S.V. (Mother) v. Alaska, DHSS, OCS

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Justia Opinion Summary

Sabrina V. was the mother of Kaleb D., born 2005. By 2016 Kaleb was living in Wasilla with his father, now deceased. Sabrina had been living outside of Alaska for some years; the parents did not have a court order regarding Kaleb’s custody. Sabrina also had an older daughter, Lizzie, from a previous relationship. Lizzie was committed to the custody of the Office of Children’s Services (OCS) in September 2014 in an earlier child in need of aid (CINA) case. In February 2016, after a successful six-month home visit with Sabrina in Montana, OCS released Lizzie to Sabrina. The Alaska Office of Child Services filed an emergency petition for temporary custody of Kaleb, and to adjudicate him as a child in need of aid. The petition listed Kaleb’s father as the sole caregiver, and claimed to not have current contact information for Sabrina despite her having released Lizzie roughly two months earlier. Sabrina later testified her residence had not changed between her reunification with Lizzie and the initiation of CINA proceedings for Kaleb. At the emergency probable cause hearing an OCS caseworker testified that Kaleb had told OCS he had not seen Sabrina in roughly two years and that she “wasn’t a good mom.” The court granted OCS temporary custody. Sabrina appealed the ultimate termination of her parental rights to Kaleb after it was determined she signed and then attempted to withdraw a voluntary relinquishment of parental rights. At the time she signed the relinquishment, her child was living with his paternal grandmother, who hoped to adopt him. When it later became clear that the grandmother would not be able to adopt the child, Sabrina signed a notice of her withdrawal of relinquishment despite a ten-day window for do had passed. Three days later she filed the notice in superior court. That same day, apparently without being aware of the withdrawal notice, the court issued an order terminating the mother’s parental rights. Because, assuming the superior court had discretion to allow the untimely withdrawal, the Alaska Supreme Court found it did not abuse its discretion by declining to do so, so the Court affirmed termination of Sabrina’s parental rights.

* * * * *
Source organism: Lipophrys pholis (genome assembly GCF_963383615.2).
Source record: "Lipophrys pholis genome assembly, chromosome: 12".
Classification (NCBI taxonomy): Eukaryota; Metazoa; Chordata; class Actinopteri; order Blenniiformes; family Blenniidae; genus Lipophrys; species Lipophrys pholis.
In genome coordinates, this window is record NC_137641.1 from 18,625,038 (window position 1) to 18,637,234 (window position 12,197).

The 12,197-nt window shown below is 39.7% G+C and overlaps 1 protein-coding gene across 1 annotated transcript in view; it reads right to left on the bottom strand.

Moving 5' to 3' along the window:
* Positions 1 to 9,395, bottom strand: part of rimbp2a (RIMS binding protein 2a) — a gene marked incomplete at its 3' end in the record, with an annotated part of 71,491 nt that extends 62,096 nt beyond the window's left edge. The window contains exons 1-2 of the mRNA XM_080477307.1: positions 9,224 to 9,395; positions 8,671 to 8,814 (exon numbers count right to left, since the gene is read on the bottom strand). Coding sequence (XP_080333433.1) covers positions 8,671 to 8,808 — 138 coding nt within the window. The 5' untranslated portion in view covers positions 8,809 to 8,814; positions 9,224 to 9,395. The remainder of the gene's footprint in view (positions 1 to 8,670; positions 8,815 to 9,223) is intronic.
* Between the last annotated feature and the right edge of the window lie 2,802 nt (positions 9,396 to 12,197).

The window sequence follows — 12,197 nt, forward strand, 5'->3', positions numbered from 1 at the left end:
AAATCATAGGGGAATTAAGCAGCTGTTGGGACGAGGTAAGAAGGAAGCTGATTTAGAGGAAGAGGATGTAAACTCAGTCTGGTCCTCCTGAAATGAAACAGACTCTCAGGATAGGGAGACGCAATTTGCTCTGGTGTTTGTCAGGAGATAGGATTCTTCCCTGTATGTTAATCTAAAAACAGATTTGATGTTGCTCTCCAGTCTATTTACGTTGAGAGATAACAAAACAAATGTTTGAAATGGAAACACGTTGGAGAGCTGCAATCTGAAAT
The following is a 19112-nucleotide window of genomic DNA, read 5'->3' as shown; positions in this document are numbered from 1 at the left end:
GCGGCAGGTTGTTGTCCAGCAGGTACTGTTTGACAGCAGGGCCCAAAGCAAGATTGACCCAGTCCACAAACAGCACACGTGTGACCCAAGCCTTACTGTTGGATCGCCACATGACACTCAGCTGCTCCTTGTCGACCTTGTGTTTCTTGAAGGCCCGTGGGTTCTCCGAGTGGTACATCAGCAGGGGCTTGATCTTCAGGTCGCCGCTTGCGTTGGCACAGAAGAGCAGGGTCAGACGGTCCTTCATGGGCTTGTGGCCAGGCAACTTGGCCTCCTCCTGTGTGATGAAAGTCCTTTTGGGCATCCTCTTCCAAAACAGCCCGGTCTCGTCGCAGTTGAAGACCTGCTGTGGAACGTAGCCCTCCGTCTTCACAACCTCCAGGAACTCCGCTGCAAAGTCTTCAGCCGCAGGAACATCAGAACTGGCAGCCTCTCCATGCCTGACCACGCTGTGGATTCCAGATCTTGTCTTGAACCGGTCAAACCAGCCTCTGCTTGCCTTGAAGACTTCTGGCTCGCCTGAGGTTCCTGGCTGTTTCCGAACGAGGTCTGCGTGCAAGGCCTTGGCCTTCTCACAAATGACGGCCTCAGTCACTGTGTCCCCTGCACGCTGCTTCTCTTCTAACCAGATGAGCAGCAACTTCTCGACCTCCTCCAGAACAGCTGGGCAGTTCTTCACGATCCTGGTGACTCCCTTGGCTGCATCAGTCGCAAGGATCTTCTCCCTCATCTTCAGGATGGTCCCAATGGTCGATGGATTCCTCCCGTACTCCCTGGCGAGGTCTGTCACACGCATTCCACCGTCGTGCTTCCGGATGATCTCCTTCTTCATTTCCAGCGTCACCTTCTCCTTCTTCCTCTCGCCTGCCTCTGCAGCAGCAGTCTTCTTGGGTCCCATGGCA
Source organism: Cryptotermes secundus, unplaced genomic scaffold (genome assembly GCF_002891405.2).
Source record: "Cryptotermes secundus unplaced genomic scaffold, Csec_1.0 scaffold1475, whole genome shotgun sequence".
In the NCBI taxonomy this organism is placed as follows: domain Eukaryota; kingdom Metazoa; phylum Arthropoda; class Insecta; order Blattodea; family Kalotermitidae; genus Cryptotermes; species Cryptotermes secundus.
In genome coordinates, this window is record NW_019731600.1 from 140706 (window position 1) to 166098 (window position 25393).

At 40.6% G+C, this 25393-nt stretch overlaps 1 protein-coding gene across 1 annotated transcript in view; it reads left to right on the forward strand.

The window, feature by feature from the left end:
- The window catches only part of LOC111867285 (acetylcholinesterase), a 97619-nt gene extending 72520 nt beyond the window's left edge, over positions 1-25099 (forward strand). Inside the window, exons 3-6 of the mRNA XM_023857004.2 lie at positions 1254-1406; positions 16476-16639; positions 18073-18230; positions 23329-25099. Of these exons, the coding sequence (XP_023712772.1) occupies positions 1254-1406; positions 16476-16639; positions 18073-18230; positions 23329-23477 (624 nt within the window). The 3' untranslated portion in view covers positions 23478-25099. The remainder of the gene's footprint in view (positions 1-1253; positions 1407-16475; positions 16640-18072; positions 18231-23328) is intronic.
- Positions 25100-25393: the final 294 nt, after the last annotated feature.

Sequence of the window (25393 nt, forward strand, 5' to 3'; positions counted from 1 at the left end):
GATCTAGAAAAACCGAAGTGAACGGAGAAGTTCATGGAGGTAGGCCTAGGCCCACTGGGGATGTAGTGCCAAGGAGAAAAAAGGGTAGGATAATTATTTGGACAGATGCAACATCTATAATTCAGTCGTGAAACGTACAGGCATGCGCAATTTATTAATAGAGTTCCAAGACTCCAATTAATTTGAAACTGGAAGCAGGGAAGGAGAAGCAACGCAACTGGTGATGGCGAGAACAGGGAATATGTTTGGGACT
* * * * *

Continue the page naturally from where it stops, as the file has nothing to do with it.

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Notice: This opinion is subject to correction before publication in the PACIFIC REPORTER. Readers are requested to bring errors to the attention of the Clerk of the Appellate Courts, 303 K Street, Anchorage, Alaska 99501, phone (907) 264-0608, fax (907) 264-0878, email corrections@akcourts.us. THE SUPREME COURT OF THE STATE OF ALASKA ) ) Appellant, ) ) v. ) ) STATE OF ALASKA, DEPARTMENT ) OF HEALTH AND SOCIAL SERVICES,) OFFICE OF CHILDREN’S SERVICES, ) ) Appellee. ) ) SABRINA V., Supreme Court No. S-17188 Superior Court No. 3PA-16-00092 CN OPINION No. 7371 – May 31, 2019 Appeal from the Superior Court of the State of Alaska, Third Judicial District, Palmer, Kari Kristiansen, Judge. Appearances: Sharon Barr, Assistant Public Defender, and Quinlan Steiner, Public Defender, Anchorage, for Appellant. Mary Ann Lundquist, Senior Assistant Attorney General, Fairbanks, and Kevin G. Clarkson, Attorney General, Juneau, for Appellee. Before: Bolger, Chief Justice, Winfree, Stowers, Maassen, and Carney, Justices. CARNEY, Justice. I. INTRODUCTION A mother appeals the termination of her parental rights after she signed and then attempted to withdraw a voluntary relinquishment of parental rights. At the time she signed the relinquishment, her child was living with his paternal grandmother, who hoped to adopt him. When it later became clear that the grandmother would not be able to adopt the child, the mother signed a notice of her withdrawal of relinquishment although the ten-day window for withdrawal had passed. Three days later she filed the notice in superior court. That same day, apparently without being aware of the withdrawal notice, the court issued an order terminating the mother’s parental rights. The mother appeals. She argues that the court retained discretion to allow her withdrawal even though the ten-day period had passed and that termination of her parental rights was not in the child’s best interests. Because, assuming the superior court had discretion to allow the untimely withdrawal, it did not abuse its discretion by declining to do so, we affirm the termination of her parental rights. II. FACTS AND PROCEEDINGS A. Background Sabrina V. is the mother of Kaleb D., who was born in 2005.1 By 2016 Kaleb was living in Wasilla with his father, who is now deceased. Sabrina had apparently been living outside of Alaska for some years. It does not appear that the parents had a court order regarding Kaleb’s custody. Sabrina also has an older daughter, Lizzie, from a previous relationship. Lizzie was committed to the custody of the Office of Children’s Services (OCS) in September 2014 in an earlier child in need of aid (CINA) case. In February 2016, after a successful six-month home visit with Sabrina in Montana, OCS released Lizzie to Sabrina. B. Pre-Relinquishment CINA Proceedings Kaleb’s father died in April 2016; the cause of death was unknown but may have been related to complications from a recent surgery. OCS filed an emergency 1 We use pseudonyms for all family members. -2- 7371 petition for temporary custody and to adjudicate Kaleb as a child in need of aid.2 The petition stated that Kaleb’s father had been Kaleb’s “sole caregiver.” OCS claimed to have “no current contact information” for Sabrina despite having released Lizzie to her roughly two months earlier; Sabrina later testified that her residence had not changed between her reunification with Lizzie and the initiation of CINA proceedings for Kaleb. At the emergency probable cause hearing an OCS caseworker testified that Kaleb had told OCS he had not seen Sabrina in roughly two years and that she “wasn’t a good mom.” The court granted OCS temporary custody. OCS apparently found contact information for Sabrina by June 2016.3 In an August 2016 predisposition report4 OCS stated that, when contacted, Sabrina had said she was unable to care for Kaleb because she was about to move from Montana to Washington. In late August the court adjudicated Kaleb in need of aid and granted OCS custody pending disposition. By September 2016 OCS had begun to investigate two of Kaleb’s paternal relatives to determine if they could adopt him. Because the relatives lived in Oklahoma, OCS was working with its counterpart there pursuant to the Interstate Compact on the Placement of Children (ICPC).5 At the disposition hearing6 the following month the court found that Sabrina had not yet established a relationship with Kaleb and had “made very little effort to stay 2 See AS 47.10.142 (governing emergency custody); CINA Rule 6. 3 Despite this, the court’s temporary custody order, issued in July 2016, found that “OCS made efforts to locate [Sabrina] but her whereabouts are unknown.” 4 See AS 47.10.081 (requiring OCS to file predisposition report prior to disposition hearing); CINA Rule 16(a) (listing required parts of predisposition report). 5 Codified at AS 47.70.010. 6 See AS 47.10.080(c); CINA Rule 17. -3- 7371 in contact with him when she left Alaska.” The court also found that because of Sabrina’s history of drug use and involvement with OCS, it would be contrary to Kaleb’s best interests to place him with her. The court committed Kaleb to OCS’s custody for up to two years.7 Around June 2017 OCS changed the primary goal for Kaleb from reunification with Sabrina to adoption. Kaleb was then living in Oklahoma with a paternal uncle, who OCS hoped would be able to adopt him. At a permanency hearing in August, Sabrina’s attorney reported that the parties had negotiated a consent to adoption.8 Sabrina later signed the consent to adoption by Kaleb’s paternal uncle, and the court approved it in January 2018. In February 2018 OCS petitioned to terminate Sabrina’s parental rights. The petition alleged that Sabrina “ha[d] not engaged in any of the identified case plan activities [or] maintained consistent contact” with OCS despite “consistently stat[ing] . . . her desire to reunify” with Kaleb. In March the guardian ad litem reported that Kaleb’s uncle would not be able to adopt Kaleb and that he had been moved to his paternal grandmother’s home. His grandmother also lived in Oklahoma and OCS was considering her as a possible adoptive parent. C. Proceedings Relating To The Relinquishment And Withdrawal Sabrina signed a voluntary relinquishment of her parental rights on May 30, 2018, and filed it with the court on June 14.9 The relinquishment acknowledged that the 7 See AS 47.10.080(c)(1). 8 See AS 25.23.040-.070 (governing consents to adoption); AS 47.10.084(c) (providing that parent whose child has been placed in OCS’s custody but whose parental rights have not been terminated retains right to consent to adoption). 9 See AS 47.10.089 (providing for voluntary relinquishment of parental (continued...) -4- 7371 grandmother’s adoption of Kaleb depended upon a positive home study and Kaleb’s living with her for six months before the adoption; Sabrina retained the privilege to be notified if the adoption would not proceed. The relinquishment stated that Sabrina could withdraw it “for any reason” within ten days after signing it, and that after ten days the court could order her parental rights terminated at any time if it found termination to be in Kaleb’s best interests. The relinquishment also provided that, after a termination order was signed but before the entry of an adoption or legal guardianship decree, Sabrina could seek a review hearing to reinstate her parental rights. The relinquishment incorporated the statutory standards governing such a review hearing: to have the termination order vacated, Sabrina would have to show, by clear and convincing evidence, that reinstatement would be in Kaleb’s best interests and that she had been rehabilitated from the issues that led to termination of her parental rights.10 In late June 2018 OCS filed a permanency report stating that Kaleb’s grandmother’s home was now “seen as a short-termplacement given [the grandmother’s] medical needs.” The report explained that Oklahoma’s ICPC home study had determined that her health made her unsuitable to adopt Kaleb. Sabrina received a copy of the permanency report shortly after it was filed; this seems to have been her first notice that the grandmother would not be able to adopt Kaleb. On June 29, 2018, Sabrina signed a notice that she was withdrawing her relinquishment of parental rights. The notice stated that she had “signed the relinquishment with the understanding that the permanent plan for [Kaleb was] adoption by [his] paternal grandmother.” It also stated that Sabrina “[did] not believe it [was] in 9 (...continued) rights). 10 See AS 47.10.089(h) (outlining requirements for review hearing to reinstate parental rights after termination based upon relinquishment). -5- 7371 [Kaleb]’s best interests to be a legal orphan” and would have withdrawn the relinquishment earlier if she had known of the grandmother’s inability to provide a permanent adoptive placement. Although Sabrina signed the Notice of Withdrawal and served it on the parties on June 29, it was not logged as filed with the court until July 2. She suggests that this was likely due to the fact that June 29, 2018, fell on a Friday, when Alaska courts and court offices closed at noon.11 Also on July 2, and apparently without being aware of the Notice of Withdrawal, the court ordered termination of Sabrina’s parental rights to Kaleb. Neither Sabrina nor her counsel was present at a hearing addressing permanency the following day, as the court had found that based on the relinquishment and termination, Sabrina was not entitled to notice of the hearing. Sabrina moved for reconsideration on July 11. She argued that “[t]he CINA statutes do not directly speak to whether a parent can withdraw [a] relinquishment” more than ten days after signing it, but that nothing in the statutes or rules prohibited it. She urged the court to treat her withdrawal as a motion to amend a pleading, for which leave should be freely given under Alaska Civil Rule 15(a).12 The court invited OCS and the 11 See Press Release, Alaska Court System, Office of the Administrative Director, Beginning July 1, 2016 Court System to Close Courts Statewide on Fridays at Noon to Help Reduce Operating Costs (June 15, 2016), https://public.courts.alaska.gov/ web/media/docs/fri-closure.pdf; Palmer, ALASKA COURT SYSTEM, http://www.courts. alaska.gov/courtdir/3pa.htm (last visited Apr. 22, 2019) (listing regular Friday business hours for court in Palmer, where Sabrina filed withdrawal notice, as 8:00 a.m. to 12:00 p.m.). 12 Alaska R. Civ. P. 15(a) (providing that when a pleading may not be amended as a matter of course, a party may only amend it “by leave of court or by written consent of the adverse party,” but that “leave shall be freely given when justice so requires”). -6- 7371 guardian ad litem to respond; both argued that reconsideration should be denied because Sabrina’s withdrawal was untimely. On July 25, 2018, the superior court denied reconsideration. The court rejected Sabrina’s argument that she should be permitted to withdraw the relinquishment under Civil Rule 15(a), noting that both AS 47.10.089(c) and the terms of the relinquishment specifically provided for a ten-day deadline to withdraw the relinquishment.13 The court also found that the grandmother’s disqualification from adopting Kaleb was not a serious change of circumstances that justified allowing late withdrawal of the relinquishment because Sabrina had only retained the right to be notified, and not the right to withdraw her relinquishment, if the adoption was not possible. Sabrina appeals. III. STANDARD OF REVIEW “We review the denial of a motion for reconsideration for abuse of discretion.”14 An abuse of discretion exists if the superior court’s decision “is arbitrary, capricious, manifestly unreasonable, or . . . stem[s] from an improper motive.”15 “When interpreting CINA statutes and rules, we apply our independent judgment, ‘adopting the rule of law that is most persuasive in light of precedent, reason, 13 See AS 47.10.089(c) (“A voluntary relinquishment may be withdrawn within 10 days after it is signed. The relinquishment is invalid unless the relinquishment contains the right of withdrawal as specified under this subsection.”). 14 Alaskan Adventure Tours, Inc. v. City &Borough of Yakutat, 307 P.3d 955, 959 (Alaska 2013). 15 Sharpe v. Sharpe, 366 P.3d 66, 68 (Alaska 2016) (alterations in original) (quoting Morris v. Horn, 219 P.3d 198, 203-04 (Alaska 2009)). -7- 7371 and policy.’ ”16 IV. DISCUSSION Sabrina argues that the superior court should have granted her motion for reconsideration of its order terminating her parental rights. She concedes that a parent “does not have the absolute right” to withdraw a relinquishment more than ten days after signing it, but she argues that after those ten days and until a termination order is issued, the superior court retains “the discretion to allow such withdrawal if it is in the child’s best interests.”17 She points out that, although it was more than ten days after she signed her relinquishment, she signed and served her Notice of Withdrawal three days before the court signed the termination order. She argues that the court should have granted her motion for reconsideration both because it was not aware of her Notice of Withdrawal when it signed the termination order and because it retained jurisdiction under AS 47.10.100(a) to modify, set aside, or revoke termination of her parental rights if doing so was in Kaleb’s best interests.18 OCS responds that Sabrina’s purported withdrawal was “ineffective” because it was signed, served, and filed after the ten-day period during which she was entitled to withdraw her relinquishment. OCS argues that the relevant statutes and rules do not permit the court to allow withdrawal of a relinquishment solely on the basis of the child’s best interests, without considering the parent’s rehabilitation, during the period 16 Danielle A. v. State, Dep’t of Health & Soc. Servs., Office of Children’s Servs., 215 P.3d 349, 353 (Alaska 2009) (quoting Brynna B. v. State, Dep’t of Health & Soc. Servs., Div. of Family & Youth Servs., 88 P.3d 527, 529 (Alaska 2004)). 17 See AS 47.10.089(c), (e). 18 See AS 47.10.100(a) (providing that superior court retains jurisdiction over CINA case for up to two years unless child turns 19 or case is resolved sooner, and may set aside or revoke previous judgment or order if doing so is in child’s best interests). -8- 7371 after the ten-day window and before termination. It argues that after ten days had passed Sabrina’s only avenues for recourse were to obtain OCS’s written consent to the withdrawal under AS 25.23.180(g) or to seek a review hearing under AS 47.10.089(h).19 OCS also argues that Sabrina waived her arguments under AS 47.10.100(a) by failing to raise them before the superior court.20 A. No Rule Or Statute Clearly Governs Sabrina’s Attempted Withdrawal. Alaska Statute 47.10.089 governs voluntary relinquishments. Under subsection (c) of the statute, “[a] voluntary relinquishment may be withdrawn within 10 days after it is signed.” Subsection (h) provides: After a termination order is entered . . . a person who voluntarily relinquished parental rights . . . under this section may request a review hearing, upon a showing of good cause, to vacate the termination order and reinstate parental rights relating to that child. A court shall vacate a termination order if the person shows, by clear and convincing evidence, that reinstatement of parental rights is in the best interest of the child and that the person is rehabilitated and capable of 19 AS 25.23.180(g) provides for withdrawal of a relinquishment “if the child is not on placement for adoption and the person having custody of the child consents in writing to the withdrawal.” AS 47.10.089(h) provides that a parent who has relinquished rights may, after a termination order is issued, seek a review hearing to vacate the order upon a showing of good cause. 20 While Sabrina did not directly cite AS 47.10.100(a) in her motion for reconsideration, she did argue that the superior court had the authority to allow her to withdraw her relinquishment under a different provision, Alaska Civil Rule 15(a), which governs amendment of pleadings. Alaska R. Civ. P. 15(a). But as we discuss below, even assuming that this argument is properly raised on appeal and that AS 47.10.100(a) would allow the court to permit late withdrawal of a relinquishment, the court did not abuse its discretion by declining to do so here. -9- 7371 providing the care and guidance that will serve the moral, emotional, mental, and physical welfare of the child.[21] The parties do not dispute that Sabrina’s Notice of Withdrawal fell outside the ten-day period during which she retained a right of withdrawal. She signed the relinquishment on May 30, 2018, and filed it with the court on June 14; the Notice of Withdrawal is dated June 29, 2018 — 15 days after the relinquishment was filed. But the court did not order her parental rights terminated until July 2, 2018, three days after Sabrina signed the withdrawal notice. The certificate of service shows that the notice was faxed to OCS June 29. Sabrina’s Notice of Withdrawal therefore preceded the termination order and thus does not clearly fall within AS 47.10.089(h)’s provisions for post-termination review hearings.22 Sabrina argues that the superior court had discretion to allow her to withdraw her relinquishment even if the ten-day period had passed. She points to AS 47.10.089(e), which provides: “Not less than 10 days after a voluntary relinquishment is signed, the court shall enter an order terminating parental rights if the court determines that termination of parental rights under the terms of the relinquishment is in the child’s best interest.” Sabrina contends that this section requires the court to conduct a best interests analysis prior to termination and to reinstate parental rights if doing so would serve the child’s best interests. She concedes that a parent has no “absolute right” to withdraw a relinquishment after ten days, but she argues that the superior court retains “the discretion to allow such withdrawal” until a termination order 21 AS 47.10.089(h). We note that had the termination order been signed prior to service of Sabrina’s withdrawal, this provision would clearly govern this case. 22 See Alaska Adopt. R. 9(g) (providing that notification of withdrawal of a consent to adoption or relinquishment may be provided to “the court[] or the person or agency obtaining the consent or relinquishment”). -10- 7371 is issued, and that in this case a proper exercise of its discretion would have been to grant her motion for reconsideration and hold a best interests hearing.23 She asserts that AS 47.10.100(a) authorizes the court to do this because it states that the court retains jurisdiction for up to two years in a CINA proceeding to modify, set aside, or revoke a judgment or order based on the child’s best interests.24 OCS argues that the court does not have discretion to allow withdrawal of a relinquishment solely based on the child’s best interests, without considering the parent’s rehabilitation, during the period after the ten-day window and before termination. It claims that Adoption Rule 9 and AS 25.23.180(g) govern this period, and that under these provisions a parent must either obtain consent for the withdrawal from the agency having custody of the child or establish good cause for a review hearing.25 The rule and statutes the parties cite do not clearly resolve this case. Even assuming that AS 47.10.089(e) permits the court to accept a late withdrawal, the subsection does not require the court to do so. Adoption Rule 9(g), meanwhile, allows a parent to “move the court to permit withdrawal of the . . . relinquishment after the 10 day period pursuant to . . . AS 25.23.180(g) or AS 47.10.089(h).” (Emphasis added.) But by its terms AS 47.10.089(h) applies “[a]fter a termination order is entered and before the entry of an adoption or legal guardianship decree.” (Emphasis added.) And AS 25.23.180(g) explicitly limits itself to relinquishments executed under AS 25.23.180 — that is, in the course of adoption rather than CINA proceedings: 23 See AS 47.10.089(c), (e). 24 See AS 47.10.100(a) (providing that superior court retains jurisdiction over CINA case for up to two years unless child turns 19 or case is resolved sooner, and may set aside or revoke previous judgment or order if doing so is in child’s best interests). 25 See Alaska Adopt. R. 9(g); AS 25.23.180(g); AS 47.10.089(h). -11- 7371 Notwithstanding the provisions of (b) of this section, a relinquishment of parental rights with respect to a child, executed under this section, may be withdrawn by the parent, and a decree of a court terminating the parent and child relationship on grounds set out in (c)(1) of this section may be vacated by the court upon motion of the parent, if the child is not on placement for adoption and the person having custody of the child consents in writing to the withdrawal or vacation of the decree.[26] Sabrina’s relinquishment was executed under AS 47.10.089, not under AS 25.23.180, so AS 25.23.180(g) does not apply. Thus none of the rules or statutes cited by either party appear to apply to Sabrina’s situation. B. Assuming The Superior Court Had Discretion To Accept A Late Withdrawal, It Did Not Abuse Its Discretion By Declining To Do So. We need not decide what additional hearings or procedures might have been allowable because, even assuming the superior court had the discretion to accept Sabrina’s late withdrawal notice, its refusal to do so was not an abuse of discretion. Sabrina concedes that the superior court was not required to accept her withdrawal; she asserts only that under AS 47.10.089(e) and AS 47.10.100 it “had the discretion” to do so based on Kaleb’s best interests. She argues that it should have exercised this discretion to hold a hearing on whether termination was in Kaleb’s best interests after it became clear that his grandmother could not adopt him. We read this as an argument that the court abused its discretion by failing to hold such a hearing. OCS responds that granting her a best interests hearing would require trial courts “to conduct a minitermination trial to decide whether the parent’s withdrawal should be given effect,” which would undermine the finality that the ten-day rule aims to provide. 26 AS 23.25.180(g) (emphasis added). -12- 7371 We assume without deciding that the superior court had the discretion to grant Sabrina’s motion for reconsideration and hold a hearing on whether to permit her to withdraw her relinquishment based on Kaleb’s best interests. A trial court abuses its discretion if it makes a decision that “is arbitrary, capricious, manifestly unreasonable, or . . . stem[s] from an improper motive.”27 Sabrina does not allege any improper motive, so we need only consider whether the superior court acted arbitrarily, capriciously, or unreasonably when it declined to reconsider its termination order or hold a best interests hearing. We conclude that it did not. In its order denying Sabrina’s motion for reconsideration, the court first found that the ten-day withdrawal deadline under AS 47.10.089(c) clearly governed Sabrina’s attempt to withdraw her relinquishment. The court therefore found the withdrawal untimely. The court also emphasized that the relinquishment itself expressly incorporated this withdrawal provision, as required by statute.28 The relevant sections of the relinquishment stated: 2. I may withdraw this relinquishment within 10 days after it is signed for any reason. I understand that the court will not sign either the order terminating my parental rights or an adoption decree sooner than ten days after I have signed this relinquishment. . . . 3. Ten (10) or more days after I sign this relinquishment the court may enter an order terminating my parental rights if the court finds that termination of my parental rights . . . is in the child’s best interests. 27 Sharpe v. Sharpe, 366 P.3d 66, 68 (Alaska 2016) (alterations in original) (quoting Morris v. Horn, 219 P.3d 198, 203-04 (Alaska 2009)). 28 See AS 47.10.089(c) (providing that a relinquishment is invalid unless it “contains the right of withdrawal as specified under this subsection”). -13- 7371 Given this language, the court’s decision to reject the withdrawal as untimely cannot be considered arbitrary or unreasonable. In addition, the court found that the failure of the planned adoption did not provide grounds to reconsider termination, because the relinquishment expressly contemplated the possibility that the adoption might fall through. The court noted that Sabrina had not retained the right to withdraw her relinquishment if Kaleb was not permanently placed with his paternal grandmother; she had only retained “the privilege to be notified if placement with [Kaleb’s grandmother] no longer [was] available.” The court found that OCS had complied with this term “by notifying [Sabrina] on July 23, 2018, when Oklahoma denied the home study and determined [Kaleb’s grandmother] was not an appropriate permanent placement.”29 These findings are also not arbitrary, capricious, or unreasonable; like the court’s findings on the withdrawal deadline, they comport with both AS 47.10.089 and the relinquishment’s language. The relinquishment stated: The department has decided to place my child for adoption with [his paternal grandmother] in accordance with the permanency plan. The department must receive a positive home study and the child must be in the adoptive home for 6 months before the department can consent to adoption of my child . . . . If [his grandmother] becomes unable to care for my child for any reason, I retain the privilege to be notified that the placement is no longer available. If the placement is no longer available, the department will send me a letter by 29 The superior court’s finding that July 23, 2018, was the date OCS notified Sabrina of the failed adoption appears to be based on OCS’s response to Sabrina’s motion for reconsideration, in which it stated that it had sent her a letter on July 23 with the results of Oklahoma’s ICPC home study. We note, however, that Sabrina actually received notice via the permanency report, which was sent to her on June 27, 2018, two days after OCS received the ICPC home study results. This apparent error does not render clearly erroneous the court’s ultimate finding that Sabrina was promptly notified. -14- 7371 regular and certified mail to tell me that the placement is no longer available. The relinquishment expressly acknowledged that the adoption might fail as a result of a negative home study or the grandmother’s inability to care for Kaleb — as it subsequently did. While a consent to adoption would have allowed Sabrina to condition her consent on the grandmother’s ability to adopt Kaleb,30 the relinquishment was unconditional, and only retained a privilege to be notified if the adoption fell through. And as the court found, Sabrina was promptly notified via the permanency report. But even if she had not been, AS 47.10.089 provides that generally “[a] voluntary relinquishment may not be withdrawn . . . on the ground that a retained privilege has been withheld from the relinquishing parent.”31 Rather, the parent must request a review hearing to seek enforcement of the retained privilege.32 It was therefore reasonable for the superior court to conclude that the failure of the adoptive placement did not entitle Sabrina to be permitted to withdraw her relinquishment based solely on a best interests determination. C. We Do Not Reach Sabrina’s Argument That Terminating Her Parental Rights Was Not In Kaleb’s Best Interests. In her Notice of Withdrawal Sabrina asserted that she was entitled to withdraw her relinquishment because the anticipated adoption had failed and termination of her parental rights would therefore not be in Kaleb’s best interest. In her briefing she 30 See AS 25.23.040(a) (providing for written consent to be given to “a particular adoption”). 31 AS 47.10.089(f). 32 AS 47.10.089(g). Alaska Civil Rule 60(b) provides certain exceptions to this general rule, but as Sabrina has not contested the relinquishment on any of the grounds set forth in Rule 60(b), we do not address them here. -15- 7371 urges us to treat this assertion not as a claim that the failed adoption itself allows the withdrawal — an argument that the superior court properly rejected — but as a separate, direct attack upon the court’s termination order. But by filing the relinquishment, Sabrina voluntarily removed herself from CINA proceedings relating to Kaleb. She “voluntarily relinquish[ed] to the Department of Health and Social Services . . . any and all rights and responsibilities of a parent with respect to [Kaleb].” If she wished to reinsert herself in subsequent proceedings, she could only do so in the following ways: (1) by withdrawing the relinquishment, either within ten days or, assuming the court could allow late withdrawal, with the court’s permission;33 (2) by attacking the validity of the relinquishment on some other ground;34 (3) by moving to enforce an explicitly retained privilege;35 or (4) by showing good cause for a review hearing to vacate the termination order.36 Sabrina has done none of these. Instead she attempts to directly appeal the termination order via an argument that, under the explicit terms of the relinquishment, cannot be a basis for reinstating her parental rights: that the adoption did not take place. Unless and until she is able to resume participation in the proceedings by withdrawing or voiding her relinquishment, she has no standing to bring such a challenge. We therefore do not consider Sabrina’s argument that termination of her parental rights was not in Kaleb’s best interests.37 33 See AS 47.10.089(c). 34 See, e.g., Alaska R. Civ. P. 60(b) (allowing motions for relief from judgment on grounds such as mistake, newly discovered evidence, and fraud). 35 See AS 47.10.089(g). 36 See AS 47.10.089(h). 37 Although we reject Sabrina’s attempt to challenge the termination order, (continued...) -16- 7371 V. CONCLUSION We AFFIRM the superior court’s denial of reconsideration and its termination of Sabrina’s parental righ 37 (...continued) we note the absence of explicit best interest findings in that order. We emphasize that AS 47.10.089(e) requires the court to “determine[] that termination of parental rights under the terms of the relinquishment is in the child’s best interests” before issuing a termination order, and we remind trial courts of the obligation to make findings adequate to support meaningful appellate review. See, e.g., Borchgrevink v. Borchgrevink, 941 P.2d 132, 139 (Alaska 1997). -17- 7371